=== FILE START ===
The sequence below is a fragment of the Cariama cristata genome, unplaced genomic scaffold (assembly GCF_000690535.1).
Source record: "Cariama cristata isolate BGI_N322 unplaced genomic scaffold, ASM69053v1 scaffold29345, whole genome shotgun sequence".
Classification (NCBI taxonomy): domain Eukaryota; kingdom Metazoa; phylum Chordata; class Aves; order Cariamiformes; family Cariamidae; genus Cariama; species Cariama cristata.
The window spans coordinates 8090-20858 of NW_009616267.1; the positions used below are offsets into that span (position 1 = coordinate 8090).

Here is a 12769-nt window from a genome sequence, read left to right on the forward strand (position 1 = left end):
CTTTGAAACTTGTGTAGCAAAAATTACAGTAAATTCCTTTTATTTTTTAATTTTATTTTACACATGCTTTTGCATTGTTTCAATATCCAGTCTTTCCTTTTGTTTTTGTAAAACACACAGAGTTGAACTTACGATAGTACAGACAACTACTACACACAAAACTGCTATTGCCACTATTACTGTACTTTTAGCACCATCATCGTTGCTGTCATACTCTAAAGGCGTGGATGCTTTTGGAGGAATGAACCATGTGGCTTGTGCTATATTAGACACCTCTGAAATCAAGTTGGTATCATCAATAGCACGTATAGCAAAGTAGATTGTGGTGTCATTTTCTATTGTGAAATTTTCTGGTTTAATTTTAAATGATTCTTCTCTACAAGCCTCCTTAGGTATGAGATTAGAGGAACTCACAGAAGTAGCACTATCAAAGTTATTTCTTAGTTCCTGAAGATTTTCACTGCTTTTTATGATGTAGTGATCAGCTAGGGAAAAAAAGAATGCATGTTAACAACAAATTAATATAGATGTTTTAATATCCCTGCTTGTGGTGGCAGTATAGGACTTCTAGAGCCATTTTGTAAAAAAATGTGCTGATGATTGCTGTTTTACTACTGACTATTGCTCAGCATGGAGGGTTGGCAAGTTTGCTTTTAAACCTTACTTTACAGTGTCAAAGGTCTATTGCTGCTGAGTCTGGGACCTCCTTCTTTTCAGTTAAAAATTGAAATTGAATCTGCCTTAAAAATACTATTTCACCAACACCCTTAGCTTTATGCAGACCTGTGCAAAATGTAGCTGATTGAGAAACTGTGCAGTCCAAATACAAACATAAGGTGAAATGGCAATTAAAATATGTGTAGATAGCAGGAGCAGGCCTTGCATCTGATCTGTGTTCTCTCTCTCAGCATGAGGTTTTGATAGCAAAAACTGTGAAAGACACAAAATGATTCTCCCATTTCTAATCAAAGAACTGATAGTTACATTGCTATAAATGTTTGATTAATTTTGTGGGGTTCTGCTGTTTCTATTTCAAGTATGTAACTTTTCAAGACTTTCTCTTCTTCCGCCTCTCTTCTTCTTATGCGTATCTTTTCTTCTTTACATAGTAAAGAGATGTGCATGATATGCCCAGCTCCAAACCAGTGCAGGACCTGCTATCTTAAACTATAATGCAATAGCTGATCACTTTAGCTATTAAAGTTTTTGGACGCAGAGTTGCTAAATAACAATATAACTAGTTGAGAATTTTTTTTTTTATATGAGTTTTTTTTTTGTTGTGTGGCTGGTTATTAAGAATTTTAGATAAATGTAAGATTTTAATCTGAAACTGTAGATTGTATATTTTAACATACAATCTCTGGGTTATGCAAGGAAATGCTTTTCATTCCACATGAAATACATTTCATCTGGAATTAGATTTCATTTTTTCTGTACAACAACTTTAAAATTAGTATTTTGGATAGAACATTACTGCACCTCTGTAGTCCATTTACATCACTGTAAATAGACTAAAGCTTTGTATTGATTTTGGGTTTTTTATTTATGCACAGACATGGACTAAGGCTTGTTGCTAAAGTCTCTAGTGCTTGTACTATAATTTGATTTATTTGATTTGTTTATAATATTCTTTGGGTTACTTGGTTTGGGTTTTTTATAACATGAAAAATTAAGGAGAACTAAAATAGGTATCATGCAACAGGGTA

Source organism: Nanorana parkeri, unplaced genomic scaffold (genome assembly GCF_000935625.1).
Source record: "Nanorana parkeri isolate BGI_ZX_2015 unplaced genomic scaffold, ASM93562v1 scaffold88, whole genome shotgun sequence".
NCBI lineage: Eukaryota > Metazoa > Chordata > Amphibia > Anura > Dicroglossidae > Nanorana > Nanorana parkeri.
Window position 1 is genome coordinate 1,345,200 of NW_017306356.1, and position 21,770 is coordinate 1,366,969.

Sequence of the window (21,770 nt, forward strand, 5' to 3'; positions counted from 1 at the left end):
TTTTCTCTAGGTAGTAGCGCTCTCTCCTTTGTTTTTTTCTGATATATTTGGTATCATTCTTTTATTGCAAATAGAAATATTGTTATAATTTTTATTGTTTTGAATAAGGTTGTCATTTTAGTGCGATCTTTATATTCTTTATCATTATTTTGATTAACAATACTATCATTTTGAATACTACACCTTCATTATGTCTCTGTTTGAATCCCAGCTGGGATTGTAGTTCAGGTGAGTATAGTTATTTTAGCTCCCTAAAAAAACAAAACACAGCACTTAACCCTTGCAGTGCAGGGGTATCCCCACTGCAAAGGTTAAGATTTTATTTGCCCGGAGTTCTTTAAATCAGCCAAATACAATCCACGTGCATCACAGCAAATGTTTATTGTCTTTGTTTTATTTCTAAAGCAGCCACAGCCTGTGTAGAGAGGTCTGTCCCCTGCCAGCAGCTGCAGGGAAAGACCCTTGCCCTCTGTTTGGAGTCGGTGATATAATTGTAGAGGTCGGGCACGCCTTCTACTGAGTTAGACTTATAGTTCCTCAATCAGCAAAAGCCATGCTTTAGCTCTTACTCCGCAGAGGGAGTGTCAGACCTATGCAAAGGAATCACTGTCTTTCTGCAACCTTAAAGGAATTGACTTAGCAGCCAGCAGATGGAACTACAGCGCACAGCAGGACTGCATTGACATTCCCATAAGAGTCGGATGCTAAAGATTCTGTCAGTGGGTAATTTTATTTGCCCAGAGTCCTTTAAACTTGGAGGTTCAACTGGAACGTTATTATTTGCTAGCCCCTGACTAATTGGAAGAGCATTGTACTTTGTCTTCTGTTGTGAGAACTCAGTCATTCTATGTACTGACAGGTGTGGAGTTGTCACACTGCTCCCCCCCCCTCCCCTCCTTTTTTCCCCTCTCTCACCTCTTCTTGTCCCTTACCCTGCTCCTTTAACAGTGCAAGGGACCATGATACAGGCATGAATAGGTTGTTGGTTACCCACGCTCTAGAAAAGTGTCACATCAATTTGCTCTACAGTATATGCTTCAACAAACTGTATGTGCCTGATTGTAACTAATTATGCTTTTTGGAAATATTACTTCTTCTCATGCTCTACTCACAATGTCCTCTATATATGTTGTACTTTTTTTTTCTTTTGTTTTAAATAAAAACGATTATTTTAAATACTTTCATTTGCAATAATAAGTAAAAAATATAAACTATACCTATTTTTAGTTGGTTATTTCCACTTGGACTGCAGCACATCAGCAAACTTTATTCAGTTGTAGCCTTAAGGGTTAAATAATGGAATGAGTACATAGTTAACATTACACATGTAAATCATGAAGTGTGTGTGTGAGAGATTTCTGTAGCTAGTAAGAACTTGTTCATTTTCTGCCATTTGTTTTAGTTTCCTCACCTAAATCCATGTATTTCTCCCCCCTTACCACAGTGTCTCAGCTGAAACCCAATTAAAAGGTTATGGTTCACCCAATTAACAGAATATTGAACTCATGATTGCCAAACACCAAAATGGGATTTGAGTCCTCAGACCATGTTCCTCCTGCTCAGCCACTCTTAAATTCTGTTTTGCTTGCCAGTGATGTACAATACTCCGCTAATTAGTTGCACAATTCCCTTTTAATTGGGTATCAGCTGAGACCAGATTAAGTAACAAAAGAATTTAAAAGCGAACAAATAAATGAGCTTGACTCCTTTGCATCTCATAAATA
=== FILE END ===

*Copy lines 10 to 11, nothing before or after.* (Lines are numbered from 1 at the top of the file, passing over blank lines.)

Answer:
Window position 1 is genome coordinate 1,345,200 of NW_017306356.1, and position 21,770 is coordinate 1,366,969.

Sequence of the window (21,770 nt, forward strand, 5' to 3'; positions counted from 1 at the left end):